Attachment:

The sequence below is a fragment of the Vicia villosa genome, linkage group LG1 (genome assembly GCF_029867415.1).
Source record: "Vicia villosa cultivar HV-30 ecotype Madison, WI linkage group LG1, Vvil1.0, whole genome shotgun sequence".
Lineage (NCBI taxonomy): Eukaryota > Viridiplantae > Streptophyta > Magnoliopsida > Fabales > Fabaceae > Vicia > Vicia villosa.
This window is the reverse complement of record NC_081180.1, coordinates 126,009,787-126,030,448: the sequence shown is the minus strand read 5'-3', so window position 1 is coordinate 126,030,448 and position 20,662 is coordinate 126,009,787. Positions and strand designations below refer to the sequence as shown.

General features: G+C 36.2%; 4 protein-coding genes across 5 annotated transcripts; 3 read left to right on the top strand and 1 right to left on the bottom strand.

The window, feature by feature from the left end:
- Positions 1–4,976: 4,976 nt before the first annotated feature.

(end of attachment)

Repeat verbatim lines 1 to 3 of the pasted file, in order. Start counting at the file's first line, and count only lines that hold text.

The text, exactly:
The sequence below is a fragment of the Vicia villosa genome, linkage group LG1 (genome assembly GCF_029867415.1).
Source record: "Vicia villosa cultivar HV-30 ecotype Madison, WI linkage group LG1, Vvil1.0, whole genome shotgun sequence".
Lineage (NCBI taxonomy): Eukaryota > Viridiplantae > Streptophyta > Magnoliopsida > Fabales > Fabaceae > Vicia > Vicia villosa.